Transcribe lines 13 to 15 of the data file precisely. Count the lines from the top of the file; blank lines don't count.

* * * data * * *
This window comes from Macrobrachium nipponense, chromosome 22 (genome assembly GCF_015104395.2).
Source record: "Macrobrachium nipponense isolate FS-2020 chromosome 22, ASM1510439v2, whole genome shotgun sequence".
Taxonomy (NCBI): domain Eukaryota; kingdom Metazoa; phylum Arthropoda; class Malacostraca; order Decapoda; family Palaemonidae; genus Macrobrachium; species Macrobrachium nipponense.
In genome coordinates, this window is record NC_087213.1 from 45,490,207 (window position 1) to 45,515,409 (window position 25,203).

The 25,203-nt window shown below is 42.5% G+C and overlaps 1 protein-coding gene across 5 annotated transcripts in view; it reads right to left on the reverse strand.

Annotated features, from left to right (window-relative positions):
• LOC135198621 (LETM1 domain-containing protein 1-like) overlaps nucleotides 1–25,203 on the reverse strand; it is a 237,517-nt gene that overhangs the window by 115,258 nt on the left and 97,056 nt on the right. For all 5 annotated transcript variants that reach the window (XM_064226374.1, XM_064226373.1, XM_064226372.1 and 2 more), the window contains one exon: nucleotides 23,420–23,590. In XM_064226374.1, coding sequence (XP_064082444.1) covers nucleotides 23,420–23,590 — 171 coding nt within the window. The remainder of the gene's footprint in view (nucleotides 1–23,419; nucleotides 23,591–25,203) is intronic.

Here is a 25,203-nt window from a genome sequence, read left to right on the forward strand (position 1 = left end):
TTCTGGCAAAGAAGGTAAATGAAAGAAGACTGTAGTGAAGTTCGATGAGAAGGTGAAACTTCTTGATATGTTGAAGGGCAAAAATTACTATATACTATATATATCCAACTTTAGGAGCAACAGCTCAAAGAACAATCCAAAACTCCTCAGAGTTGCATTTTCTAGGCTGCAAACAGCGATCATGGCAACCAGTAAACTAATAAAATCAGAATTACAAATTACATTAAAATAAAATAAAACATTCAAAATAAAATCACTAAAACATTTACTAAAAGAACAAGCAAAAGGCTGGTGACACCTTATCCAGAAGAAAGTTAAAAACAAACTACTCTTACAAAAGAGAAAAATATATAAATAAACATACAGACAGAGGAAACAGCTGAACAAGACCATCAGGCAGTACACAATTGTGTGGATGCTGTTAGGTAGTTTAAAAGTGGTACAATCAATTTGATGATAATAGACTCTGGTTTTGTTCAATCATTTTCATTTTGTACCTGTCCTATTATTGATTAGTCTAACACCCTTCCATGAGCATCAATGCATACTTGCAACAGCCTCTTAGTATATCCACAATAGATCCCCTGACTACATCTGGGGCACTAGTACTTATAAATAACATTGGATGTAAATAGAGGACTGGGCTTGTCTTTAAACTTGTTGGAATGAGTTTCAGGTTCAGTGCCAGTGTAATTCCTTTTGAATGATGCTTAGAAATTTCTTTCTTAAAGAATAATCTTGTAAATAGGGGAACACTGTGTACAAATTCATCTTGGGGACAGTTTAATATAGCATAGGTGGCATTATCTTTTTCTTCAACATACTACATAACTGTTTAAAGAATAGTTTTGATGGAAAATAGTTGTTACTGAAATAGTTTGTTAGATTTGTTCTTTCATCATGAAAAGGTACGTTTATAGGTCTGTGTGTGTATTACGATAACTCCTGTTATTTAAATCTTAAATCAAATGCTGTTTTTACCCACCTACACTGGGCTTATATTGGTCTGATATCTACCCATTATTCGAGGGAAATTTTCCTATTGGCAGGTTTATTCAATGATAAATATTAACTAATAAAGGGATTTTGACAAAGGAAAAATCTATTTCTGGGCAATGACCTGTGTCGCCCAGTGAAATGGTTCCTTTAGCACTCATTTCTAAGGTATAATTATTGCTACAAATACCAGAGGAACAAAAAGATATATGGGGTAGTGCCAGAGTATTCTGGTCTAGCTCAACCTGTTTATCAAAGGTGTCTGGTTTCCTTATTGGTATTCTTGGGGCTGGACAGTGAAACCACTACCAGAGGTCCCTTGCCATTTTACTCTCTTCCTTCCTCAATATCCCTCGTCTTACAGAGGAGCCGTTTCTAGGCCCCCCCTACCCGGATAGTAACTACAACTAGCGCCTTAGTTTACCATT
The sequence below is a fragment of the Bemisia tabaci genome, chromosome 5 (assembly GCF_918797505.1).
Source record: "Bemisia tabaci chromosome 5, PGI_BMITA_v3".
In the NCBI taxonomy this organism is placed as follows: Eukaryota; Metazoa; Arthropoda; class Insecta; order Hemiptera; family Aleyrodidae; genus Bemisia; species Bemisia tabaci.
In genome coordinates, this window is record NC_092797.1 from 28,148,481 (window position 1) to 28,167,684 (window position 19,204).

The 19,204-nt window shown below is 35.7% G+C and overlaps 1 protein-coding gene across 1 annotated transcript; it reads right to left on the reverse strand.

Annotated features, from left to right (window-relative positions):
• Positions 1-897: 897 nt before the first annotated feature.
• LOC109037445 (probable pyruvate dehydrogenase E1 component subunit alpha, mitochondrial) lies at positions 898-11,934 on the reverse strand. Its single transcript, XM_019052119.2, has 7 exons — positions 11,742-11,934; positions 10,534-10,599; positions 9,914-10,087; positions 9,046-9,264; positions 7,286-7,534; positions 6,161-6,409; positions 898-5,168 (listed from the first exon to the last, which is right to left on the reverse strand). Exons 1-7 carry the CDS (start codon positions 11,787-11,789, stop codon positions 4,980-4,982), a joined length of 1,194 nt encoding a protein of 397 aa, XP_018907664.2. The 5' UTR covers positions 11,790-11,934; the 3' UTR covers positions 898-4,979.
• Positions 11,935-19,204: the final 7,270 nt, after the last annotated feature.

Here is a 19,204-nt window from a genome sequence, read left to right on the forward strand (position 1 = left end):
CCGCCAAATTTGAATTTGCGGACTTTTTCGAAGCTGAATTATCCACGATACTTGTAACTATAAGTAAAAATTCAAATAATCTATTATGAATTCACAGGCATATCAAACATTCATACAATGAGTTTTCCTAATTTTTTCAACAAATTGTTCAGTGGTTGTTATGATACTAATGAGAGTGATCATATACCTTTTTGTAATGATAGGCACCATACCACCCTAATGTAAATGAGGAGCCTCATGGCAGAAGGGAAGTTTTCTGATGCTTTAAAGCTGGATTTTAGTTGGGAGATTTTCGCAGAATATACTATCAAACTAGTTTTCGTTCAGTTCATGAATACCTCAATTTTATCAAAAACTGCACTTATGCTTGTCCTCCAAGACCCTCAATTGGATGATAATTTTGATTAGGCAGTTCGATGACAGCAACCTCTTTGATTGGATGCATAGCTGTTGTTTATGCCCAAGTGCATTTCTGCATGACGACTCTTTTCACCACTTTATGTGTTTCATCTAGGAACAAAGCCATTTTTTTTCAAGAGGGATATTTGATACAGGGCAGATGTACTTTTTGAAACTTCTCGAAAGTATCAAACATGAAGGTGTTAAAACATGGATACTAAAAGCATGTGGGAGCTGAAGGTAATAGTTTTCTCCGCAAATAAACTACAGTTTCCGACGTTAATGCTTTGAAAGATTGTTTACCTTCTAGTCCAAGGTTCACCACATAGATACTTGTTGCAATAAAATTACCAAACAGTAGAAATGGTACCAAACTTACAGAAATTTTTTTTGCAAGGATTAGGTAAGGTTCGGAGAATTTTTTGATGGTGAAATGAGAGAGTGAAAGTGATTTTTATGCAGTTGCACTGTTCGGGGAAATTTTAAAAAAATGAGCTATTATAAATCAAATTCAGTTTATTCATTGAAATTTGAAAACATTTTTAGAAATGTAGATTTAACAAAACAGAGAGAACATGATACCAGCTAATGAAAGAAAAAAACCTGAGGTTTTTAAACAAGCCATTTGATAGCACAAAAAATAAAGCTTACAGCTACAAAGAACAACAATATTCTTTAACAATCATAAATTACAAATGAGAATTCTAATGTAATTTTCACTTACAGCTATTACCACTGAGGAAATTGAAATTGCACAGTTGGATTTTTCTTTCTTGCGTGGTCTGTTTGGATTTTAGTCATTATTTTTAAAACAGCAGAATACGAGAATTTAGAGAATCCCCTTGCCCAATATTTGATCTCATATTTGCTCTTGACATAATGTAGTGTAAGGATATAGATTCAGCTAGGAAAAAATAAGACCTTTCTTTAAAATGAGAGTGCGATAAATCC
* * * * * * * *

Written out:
In genome coordinates, this window is record NC_092797.1 from 28,148,481 (window position 1) to 28,167,684 (window position 19,204).

The 19,204-nt window shown below is 35.7% G+C and overlaps 1 protein-coding gene across 1 annotated transcript; it reads right to left on the reverse strand.

Annotated features, from left to right (window-relative positions):